“We can reach 60 million consumers within a day’s drive and over 270 million within two. We’re also surrounded by 70 to 80 per cent of Canada’s farmland. Both the GTH and Chuka Creek play an important role in reducing those supply chain costs that are so important to producers.”

Coming soon

One company that was attracted by the GTH’s combination of access to raw materials, proximity to a large, skilled workforce and well-developed transportation and logistics infrastructure is Red Leaf Pulp, a wheat straw-based pulp producer.

On June 1, Kelowna-based Red Leaf announced it was locating its first pulp facility in Regina at the GTH. The plant, the first non-wood pulp mill in Canada, will cost $350 million to construct, create 110 full-time jobs and 250 construction jobs by completion in early 2022.

“We’re bringing innovation to the province and Canada that’s never been done before successfully on the scale that we’re contemplating,” said Lauren Nottebrock, director of sustainability for Red Leaf.

“We see the opportunity to utilize an existing agricultural residue (wheat straw) that’s been underutilized and create a higher-value use for it.”

Nottebrock said access to feedstock and a large, skilled labour force was critical in its decision to locate in Regina, as were the transportation infrastructure and utilities, like power and water, provided by the GTH.

“Regina had a lot of infrastructure—CN-CP, major highways, the Regina Bypass, and airport, utilities. Another important thing was to tie into the city’s wastewater treatment facility.”

Small but mighty

Even small exporters can find efficiencies and opportunities by locating at the GTH or other transportation hubs.

Sunhua Natural Foods Company is a small, two-year-old company that specializes in exporting mainly organically grown, non-GMO canola oil, flax oil, roasted flaxseed and quick oats produced and processed in Saskatchewan.

“Basically, we do private label (sales) from the plant for companies based in Saskatchewan,’’ said Connie Zhang, assistant manager of Sunhua.

Sunhua is focused on exporting to Asian markets, including South Korea, Vietnam, Japan and especially China, which makes close proximity to transportation and logistics critical for the fledgling exporter.

“We chose the GTH so we can be near railways and highways (and) also container loading facilities. In addition, here we have access to warehousing facilities. All those things are very important for us as exporters. It can reduce transportation costs and transportation time.”

Looking next door

Groupe Touchette, CentrePort.

As the largest multi-modal inland port in North America, with 20,000 acres of industrial land, access to three major railways (CN, CP and BNSF), James Armstrong Richardson Airport and major highways running east and west, north and south, Winnipeg’s CentrePort Canada is the “gold standard” of Canadian transportation hubs.

Since being created by provincial legislation in 2008, CentrePort has attracted more than 100 companies thanks to its combination of central location, access to a large, skilled workforce, low-cost, high-voltage energy from Manitoba Hydro and “fast tracked” zoning approval by the Inland Port Special Planning Area.

Diane Gray, president and CEO of CentrePort Canada, said the success of CentrePort is largely due to having all of the things that exporters need to be successful. “Obviously, (one advantage is) our transportation assets.”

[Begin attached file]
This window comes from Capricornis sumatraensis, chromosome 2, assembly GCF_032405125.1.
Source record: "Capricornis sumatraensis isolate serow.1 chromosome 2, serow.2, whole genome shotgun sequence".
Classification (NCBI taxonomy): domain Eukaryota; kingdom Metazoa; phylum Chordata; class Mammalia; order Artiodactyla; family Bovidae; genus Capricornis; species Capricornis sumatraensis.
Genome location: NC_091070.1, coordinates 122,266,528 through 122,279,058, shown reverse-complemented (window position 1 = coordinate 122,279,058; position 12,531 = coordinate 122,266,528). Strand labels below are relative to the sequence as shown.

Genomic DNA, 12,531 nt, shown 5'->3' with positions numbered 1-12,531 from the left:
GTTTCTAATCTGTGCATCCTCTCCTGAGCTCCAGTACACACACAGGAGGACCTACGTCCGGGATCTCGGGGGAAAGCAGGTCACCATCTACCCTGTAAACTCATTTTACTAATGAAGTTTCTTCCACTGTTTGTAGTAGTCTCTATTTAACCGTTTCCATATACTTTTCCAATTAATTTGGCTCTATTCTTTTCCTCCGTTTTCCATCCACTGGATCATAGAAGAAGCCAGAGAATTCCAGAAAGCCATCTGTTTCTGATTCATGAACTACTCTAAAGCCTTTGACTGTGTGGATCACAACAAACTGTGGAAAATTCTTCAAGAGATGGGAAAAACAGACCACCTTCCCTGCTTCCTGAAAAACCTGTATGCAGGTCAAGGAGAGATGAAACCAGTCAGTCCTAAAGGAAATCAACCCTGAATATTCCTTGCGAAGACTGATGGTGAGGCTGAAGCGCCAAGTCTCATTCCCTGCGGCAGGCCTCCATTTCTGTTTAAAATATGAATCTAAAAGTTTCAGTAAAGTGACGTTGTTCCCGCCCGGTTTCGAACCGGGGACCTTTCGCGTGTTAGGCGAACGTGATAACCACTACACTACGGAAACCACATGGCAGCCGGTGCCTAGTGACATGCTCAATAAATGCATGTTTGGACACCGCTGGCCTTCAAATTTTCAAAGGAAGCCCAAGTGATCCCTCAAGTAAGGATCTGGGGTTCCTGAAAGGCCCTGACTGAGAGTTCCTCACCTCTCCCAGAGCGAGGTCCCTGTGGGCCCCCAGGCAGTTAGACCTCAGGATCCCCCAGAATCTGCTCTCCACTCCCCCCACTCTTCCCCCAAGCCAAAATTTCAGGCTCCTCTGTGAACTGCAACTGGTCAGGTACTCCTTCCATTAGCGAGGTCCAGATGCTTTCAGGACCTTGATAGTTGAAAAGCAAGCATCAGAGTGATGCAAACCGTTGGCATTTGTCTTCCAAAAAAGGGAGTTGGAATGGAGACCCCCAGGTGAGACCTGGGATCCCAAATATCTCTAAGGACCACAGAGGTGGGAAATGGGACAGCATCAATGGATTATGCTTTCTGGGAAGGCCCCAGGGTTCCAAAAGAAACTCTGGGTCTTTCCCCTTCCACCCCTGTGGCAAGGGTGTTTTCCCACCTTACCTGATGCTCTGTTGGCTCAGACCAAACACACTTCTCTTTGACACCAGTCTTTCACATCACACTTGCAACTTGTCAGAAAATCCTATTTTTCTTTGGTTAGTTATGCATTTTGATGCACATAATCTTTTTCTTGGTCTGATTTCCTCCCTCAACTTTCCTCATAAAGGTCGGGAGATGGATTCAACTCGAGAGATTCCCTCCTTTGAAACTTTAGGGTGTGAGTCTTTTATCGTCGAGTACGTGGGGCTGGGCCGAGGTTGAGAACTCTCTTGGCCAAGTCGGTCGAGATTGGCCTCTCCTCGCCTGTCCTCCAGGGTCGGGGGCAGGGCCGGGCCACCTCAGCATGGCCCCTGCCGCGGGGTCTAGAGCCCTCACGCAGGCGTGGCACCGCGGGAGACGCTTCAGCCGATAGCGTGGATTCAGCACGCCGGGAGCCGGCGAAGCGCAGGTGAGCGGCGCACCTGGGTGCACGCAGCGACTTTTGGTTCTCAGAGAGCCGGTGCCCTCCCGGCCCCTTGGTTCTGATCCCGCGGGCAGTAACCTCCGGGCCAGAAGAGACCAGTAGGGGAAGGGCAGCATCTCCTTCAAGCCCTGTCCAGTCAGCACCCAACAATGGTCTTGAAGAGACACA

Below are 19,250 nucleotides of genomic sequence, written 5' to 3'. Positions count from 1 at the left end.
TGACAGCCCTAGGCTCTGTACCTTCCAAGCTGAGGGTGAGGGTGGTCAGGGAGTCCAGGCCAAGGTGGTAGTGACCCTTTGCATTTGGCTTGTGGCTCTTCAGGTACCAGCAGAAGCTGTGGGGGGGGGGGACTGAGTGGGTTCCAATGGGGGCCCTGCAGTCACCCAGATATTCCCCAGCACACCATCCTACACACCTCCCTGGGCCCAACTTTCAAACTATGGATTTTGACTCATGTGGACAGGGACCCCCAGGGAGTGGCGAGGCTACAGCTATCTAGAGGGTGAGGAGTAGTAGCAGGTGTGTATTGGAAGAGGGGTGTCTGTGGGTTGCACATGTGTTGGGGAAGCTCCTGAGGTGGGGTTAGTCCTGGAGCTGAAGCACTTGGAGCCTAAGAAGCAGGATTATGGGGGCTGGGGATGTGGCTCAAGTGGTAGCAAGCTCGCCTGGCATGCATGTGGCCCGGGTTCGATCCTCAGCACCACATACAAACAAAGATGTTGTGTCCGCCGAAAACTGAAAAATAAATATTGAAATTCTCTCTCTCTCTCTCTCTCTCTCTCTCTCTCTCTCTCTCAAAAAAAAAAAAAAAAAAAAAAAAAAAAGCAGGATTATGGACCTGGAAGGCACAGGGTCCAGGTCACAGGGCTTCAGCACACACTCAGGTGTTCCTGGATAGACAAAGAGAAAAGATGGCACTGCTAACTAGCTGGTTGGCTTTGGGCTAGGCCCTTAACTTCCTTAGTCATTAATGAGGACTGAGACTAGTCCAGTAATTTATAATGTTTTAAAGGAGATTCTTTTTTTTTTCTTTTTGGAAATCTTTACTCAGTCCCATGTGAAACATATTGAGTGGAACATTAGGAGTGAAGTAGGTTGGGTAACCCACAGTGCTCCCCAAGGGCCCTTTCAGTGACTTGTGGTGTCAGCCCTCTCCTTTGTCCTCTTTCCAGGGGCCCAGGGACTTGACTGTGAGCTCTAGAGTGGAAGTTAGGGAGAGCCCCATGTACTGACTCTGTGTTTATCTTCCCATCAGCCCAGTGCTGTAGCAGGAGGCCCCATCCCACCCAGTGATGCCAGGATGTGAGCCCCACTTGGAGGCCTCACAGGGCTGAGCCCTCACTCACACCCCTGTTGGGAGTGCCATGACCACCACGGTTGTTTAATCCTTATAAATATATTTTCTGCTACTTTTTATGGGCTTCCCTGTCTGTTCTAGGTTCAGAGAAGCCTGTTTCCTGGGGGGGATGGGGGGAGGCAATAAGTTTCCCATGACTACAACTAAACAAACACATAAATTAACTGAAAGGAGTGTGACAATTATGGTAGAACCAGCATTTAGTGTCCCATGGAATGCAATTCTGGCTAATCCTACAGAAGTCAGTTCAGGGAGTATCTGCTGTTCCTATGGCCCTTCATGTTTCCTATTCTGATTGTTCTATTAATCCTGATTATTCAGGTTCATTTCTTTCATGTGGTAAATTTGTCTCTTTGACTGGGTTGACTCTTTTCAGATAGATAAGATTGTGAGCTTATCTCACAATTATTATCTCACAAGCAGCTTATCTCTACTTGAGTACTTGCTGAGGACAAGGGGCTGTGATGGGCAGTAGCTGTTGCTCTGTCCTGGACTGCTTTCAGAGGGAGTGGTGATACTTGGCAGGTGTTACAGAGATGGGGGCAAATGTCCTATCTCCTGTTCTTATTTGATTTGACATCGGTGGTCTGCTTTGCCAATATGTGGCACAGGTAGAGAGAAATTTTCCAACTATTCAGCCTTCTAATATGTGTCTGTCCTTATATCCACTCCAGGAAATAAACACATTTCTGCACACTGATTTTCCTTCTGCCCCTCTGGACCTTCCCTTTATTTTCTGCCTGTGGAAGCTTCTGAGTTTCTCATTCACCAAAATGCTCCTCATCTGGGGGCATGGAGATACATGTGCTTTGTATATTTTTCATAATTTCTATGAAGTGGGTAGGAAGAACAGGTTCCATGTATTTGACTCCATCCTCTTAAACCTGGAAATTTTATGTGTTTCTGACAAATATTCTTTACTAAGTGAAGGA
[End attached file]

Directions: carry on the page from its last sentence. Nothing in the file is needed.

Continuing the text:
“The area designated for CentrePort was strategically selected to bring in the cargo operations of our 24-hour-a-day, seven-day-a-week airport. Winnipeg has the most cargo-dedicated, freighter flights of any airport in Canada.”

“We have the CP mainline. We also have a CN stub line… and Burlington Northern Santa Fe accesses Winnipeg through federally regulated inter-switching rules. So, projects located at CentrePort can be served by three Class 1 rail carriers.”

“We are a major trucking hub. Over 70 per cent of Manitoba’s trucking industry is headquartered at CentrePort, including several of Canada’s largest, like Bison Transport, TransX and many others.”

“Having that proximity to all of these transportation assets is a benefit to companies.”

Another big factor is access to skilled workers. “We planned a 500-acre residential community as part of CentrePort,” Gray said. Several educational institutions, like Red River College and the Manitoba Institute of Trades and Technology, are also located at CentrePort.

Major Drilling, CentrePort.

The third thing companies are looking for is “certainty and time to get to market,” she said. “It’s great if you have land, but if you can’t get timely development approval, building permit approval, occupancy permits, servicing, power, all of that means nothing.’’

“We worked with the province and Rural Municipality of Rosser to create the first Inland Port Special Planning Area. What that does is, it takes the decision-making around development out of the hands of the municipality and into the hands of a dedicated planner, who provides recommendations to a board comprised of municipal, provincial, airport authority and CentrePort representatives.”

“What we found is that they can get concurrent subdivision and rezoning approval within three months and building permits within about two weeks. So, we’re offering the market the knowledge that they can get projects developed and built on time.”

“Companies, developers, big projects, they’re all looking for that certainty of market experience because it impacts their bottom line. So, we’re able to provide that at CentrePort.”